The Road from Emmaus: Gay & Lesbian Prophetic Role

As an example of powerful Biblical interpretation which combines the different approaches approved by the Pontifical Biblical Commission of which I wrote yesterday, I would now like to present to you a powerful reflection by Michael B Kelly.  This was originally presented as a keynote address to the Australian lesbian and gay Catholic group “Acceptance” back in 1997. An edited text is reprinted in his book, “Seduced by Grace”.

Seduced by Grace_ Michael Bernard Kelly

Michael’s interpretation is notable for the way in which he places the familiar story of Emmaus firmly within the broader context of Luke’s Gospel, and specifically its narrative of the Resurrection. In this, he is well within both the canonical tradition of looking at the Bible as a whole, as well as the literary/narrative approach.  He stresses the psychological context of the disciples in the immmediate aftermath of the Crucifixion, but also the social context:  the male leaders as religious insiders locked in fear of the authorities, but also unwilling to believe the reports of the women, who were outsiders.  He also notes Luke’s background as an educated Greek, writing in Greek, for a Gentile audience, to whom same sex relationships would have appeared commonplace and morally neutral.  This puts him firmly within the cultural anthropology approach, but also prepares the way for his great pastoral insight:  as nothing is stated in the text about the sexual orientation of the disciples on the road, we may legitimately imagine them as gay men or lesbians.  By placing his interpretation bang in the middle of the contextual approach, he transforms a familiar story into a profoundly fresh metaphor for our prophetic role in the church.

In summary, the way he retells the story is to emphasise the fear and disappointment of the leaders of the Christians over the Easter weekend. Women have reported the news of the reported resurrection, but the male leaders, holed up in fear of the Jewish authorities, disbelieve their witness – women were seen as outsiders, and not taken seriously in religious matters.   Disillusioned, two of the disciples (possibly gay men or lesbians) tun their backs on the leadership in Jerusalem and make their way home to Emmaus.  The homeward journey is familiar: they meet, but do not recognise, a traveller on the road, who joins with them in conversation.  He listens attentively to their story, and sympathises with their dillusionment, troubles and despair.  Arriving home, they invite him in, and the traveller accepts. (This point Kelly stresses:  the traveller, whom we know to be the risen Lord, waits to be invited, which he is.  He then enters their shared, home, wich is described as their “most intimate space”.)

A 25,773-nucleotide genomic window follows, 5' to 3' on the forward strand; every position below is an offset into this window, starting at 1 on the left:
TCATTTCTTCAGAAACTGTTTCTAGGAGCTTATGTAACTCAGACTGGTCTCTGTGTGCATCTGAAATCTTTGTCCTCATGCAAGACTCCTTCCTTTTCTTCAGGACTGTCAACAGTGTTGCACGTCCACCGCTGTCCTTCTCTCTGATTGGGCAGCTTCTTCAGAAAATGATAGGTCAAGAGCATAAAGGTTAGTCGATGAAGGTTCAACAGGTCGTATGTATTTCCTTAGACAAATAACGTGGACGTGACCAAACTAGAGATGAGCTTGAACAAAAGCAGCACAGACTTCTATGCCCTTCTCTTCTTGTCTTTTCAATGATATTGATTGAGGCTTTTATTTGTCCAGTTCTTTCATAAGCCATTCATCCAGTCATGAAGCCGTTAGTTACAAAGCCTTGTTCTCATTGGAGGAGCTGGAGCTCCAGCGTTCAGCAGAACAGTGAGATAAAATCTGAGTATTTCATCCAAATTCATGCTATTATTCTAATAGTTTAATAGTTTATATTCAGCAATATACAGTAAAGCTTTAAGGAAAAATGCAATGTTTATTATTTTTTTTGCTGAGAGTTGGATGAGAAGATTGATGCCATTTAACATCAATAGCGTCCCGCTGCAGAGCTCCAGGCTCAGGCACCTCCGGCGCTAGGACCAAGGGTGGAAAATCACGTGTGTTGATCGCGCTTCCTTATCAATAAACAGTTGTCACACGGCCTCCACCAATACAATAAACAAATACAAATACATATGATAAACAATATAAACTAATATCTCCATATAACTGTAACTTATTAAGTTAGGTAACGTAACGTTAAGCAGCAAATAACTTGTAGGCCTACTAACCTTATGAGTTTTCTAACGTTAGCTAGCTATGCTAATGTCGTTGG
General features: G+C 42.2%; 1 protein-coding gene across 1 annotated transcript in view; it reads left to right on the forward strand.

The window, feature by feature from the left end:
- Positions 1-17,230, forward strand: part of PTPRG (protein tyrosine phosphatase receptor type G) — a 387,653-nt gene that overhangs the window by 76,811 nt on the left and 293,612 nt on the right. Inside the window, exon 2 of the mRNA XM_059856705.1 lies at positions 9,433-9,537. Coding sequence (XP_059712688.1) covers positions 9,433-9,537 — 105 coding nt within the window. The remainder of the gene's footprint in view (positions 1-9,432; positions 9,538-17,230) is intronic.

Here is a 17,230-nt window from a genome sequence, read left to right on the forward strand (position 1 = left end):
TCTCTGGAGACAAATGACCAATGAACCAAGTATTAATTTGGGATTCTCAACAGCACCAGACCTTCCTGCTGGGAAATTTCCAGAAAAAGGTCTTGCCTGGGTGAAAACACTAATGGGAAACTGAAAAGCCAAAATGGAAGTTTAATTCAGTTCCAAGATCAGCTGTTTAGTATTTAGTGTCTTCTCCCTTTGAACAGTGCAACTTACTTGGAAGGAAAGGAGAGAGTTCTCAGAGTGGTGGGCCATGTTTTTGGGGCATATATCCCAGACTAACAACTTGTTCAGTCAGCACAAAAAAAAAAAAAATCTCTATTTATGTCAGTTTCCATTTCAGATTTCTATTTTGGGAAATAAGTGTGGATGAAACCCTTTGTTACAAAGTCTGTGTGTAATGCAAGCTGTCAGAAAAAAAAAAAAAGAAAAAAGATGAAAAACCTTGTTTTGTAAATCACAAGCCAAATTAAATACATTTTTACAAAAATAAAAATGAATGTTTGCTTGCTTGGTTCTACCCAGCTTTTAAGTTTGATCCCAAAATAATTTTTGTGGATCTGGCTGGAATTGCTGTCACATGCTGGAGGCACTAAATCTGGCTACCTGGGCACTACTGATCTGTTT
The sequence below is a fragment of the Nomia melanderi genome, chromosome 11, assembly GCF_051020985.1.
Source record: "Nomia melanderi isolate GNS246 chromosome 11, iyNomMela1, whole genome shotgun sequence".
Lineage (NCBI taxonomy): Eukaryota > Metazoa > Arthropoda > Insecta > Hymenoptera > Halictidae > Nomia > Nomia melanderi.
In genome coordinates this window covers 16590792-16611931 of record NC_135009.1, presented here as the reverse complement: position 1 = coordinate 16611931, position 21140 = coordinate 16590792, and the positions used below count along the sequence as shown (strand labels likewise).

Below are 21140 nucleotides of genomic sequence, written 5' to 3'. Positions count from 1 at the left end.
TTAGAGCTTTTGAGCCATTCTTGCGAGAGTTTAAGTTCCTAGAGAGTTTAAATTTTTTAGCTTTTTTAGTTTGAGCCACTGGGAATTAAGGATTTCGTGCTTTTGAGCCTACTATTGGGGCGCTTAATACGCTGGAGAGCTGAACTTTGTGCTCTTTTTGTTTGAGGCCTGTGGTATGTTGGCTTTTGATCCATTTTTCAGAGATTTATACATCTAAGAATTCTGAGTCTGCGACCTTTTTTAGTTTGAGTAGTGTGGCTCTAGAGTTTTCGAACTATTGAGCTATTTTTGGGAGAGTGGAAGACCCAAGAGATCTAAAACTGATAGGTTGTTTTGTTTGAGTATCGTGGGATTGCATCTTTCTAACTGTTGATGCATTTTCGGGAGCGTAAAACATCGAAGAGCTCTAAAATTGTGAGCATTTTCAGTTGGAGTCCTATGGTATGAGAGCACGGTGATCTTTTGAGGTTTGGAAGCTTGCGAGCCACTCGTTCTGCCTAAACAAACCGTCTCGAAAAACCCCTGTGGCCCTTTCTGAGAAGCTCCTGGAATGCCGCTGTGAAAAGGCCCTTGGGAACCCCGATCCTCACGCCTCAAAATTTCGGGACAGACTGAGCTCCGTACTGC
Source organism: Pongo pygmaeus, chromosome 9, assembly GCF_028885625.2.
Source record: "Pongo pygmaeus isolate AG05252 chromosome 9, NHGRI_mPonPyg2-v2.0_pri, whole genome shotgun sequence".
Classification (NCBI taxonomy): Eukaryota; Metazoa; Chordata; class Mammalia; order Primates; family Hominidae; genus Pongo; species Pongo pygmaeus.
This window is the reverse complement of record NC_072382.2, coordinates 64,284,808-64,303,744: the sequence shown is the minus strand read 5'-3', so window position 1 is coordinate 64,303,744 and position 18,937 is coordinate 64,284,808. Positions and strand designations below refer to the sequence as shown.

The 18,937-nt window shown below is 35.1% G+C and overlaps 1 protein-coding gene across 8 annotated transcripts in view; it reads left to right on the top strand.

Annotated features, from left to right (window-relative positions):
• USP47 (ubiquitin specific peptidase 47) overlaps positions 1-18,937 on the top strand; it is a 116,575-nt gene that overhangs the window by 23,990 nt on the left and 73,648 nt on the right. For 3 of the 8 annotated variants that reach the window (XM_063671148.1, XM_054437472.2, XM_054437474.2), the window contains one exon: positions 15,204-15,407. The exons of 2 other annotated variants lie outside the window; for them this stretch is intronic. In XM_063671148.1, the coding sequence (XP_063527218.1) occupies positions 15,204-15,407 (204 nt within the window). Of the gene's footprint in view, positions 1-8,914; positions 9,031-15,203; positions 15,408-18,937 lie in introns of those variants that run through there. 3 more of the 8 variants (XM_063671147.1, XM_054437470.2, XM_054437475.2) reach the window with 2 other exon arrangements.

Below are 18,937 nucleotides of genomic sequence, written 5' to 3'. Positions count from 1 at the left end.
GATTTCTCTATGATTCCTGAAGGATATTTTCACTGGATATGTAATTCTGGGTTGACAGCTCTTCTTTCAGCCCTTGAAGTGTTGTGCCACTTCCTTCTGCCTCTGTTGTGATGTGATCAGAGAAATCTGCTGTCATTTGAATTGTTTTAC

Then, over a shared meal, obviously recalling the Eucharist, they finally recognise Him.  The two are overcome with the power of what has happened.  They realise that in the depths of their brokenness, Christ has been listening and accepting all their desolation and pain.  When they felt most abandoned and lost, He has been with them, unrecognised.  And he has entered fully into their own space, their own home.

This is where Kelly introduces his second great insight.  Moving on from the familiar story of the road to Emmaus, he now emphasises the road away from Emmaus, the journey back to Jerusalem. There, they meet up with those they had earlier turned away from, and proclaim the jyful news that they encountered the risen Lord on the road, that they have spoken with Him, and shared a Eucharist.  Now, the story of the Resurrection, told by them and the women, corroborated also by Peter (but alomost as an aside),  is finally believed.

Reflecting on the story, it becomes a powerful metaphor for us as LGBT Catholics for our role in the instituional church today.  Rejected and hurt by the church which should be preaching love, compassion and inclusion for all the oppressed of the world, it is right, he says, that we should turn our backs on the Jerusalem of the institutional church, and head home to our own spaces. There, in our hurt and pain, we will meet Jesus.  We  may not recognise Him, but He will be with us, listening to our stories, sharing our pain.  Only when we invite him into our homes, into our private spaces, sharing a meal (or other refreshments?) will we recognise him.

At that point, filled with the knowledge of the resurrection and its meaning, we are called to return to Jerusalem  to the institutional church, and  proclaim to its recognised leaders, the reality and full significance of the Resurrection:  and they will finally hear the message from us, the gay and lesbian men and women whom they have previously rejected.

This is a powerful story, told well.  The rest of the book, ranging widely in subject matter, is equally impressive.  Buy it, read it, and reflect.

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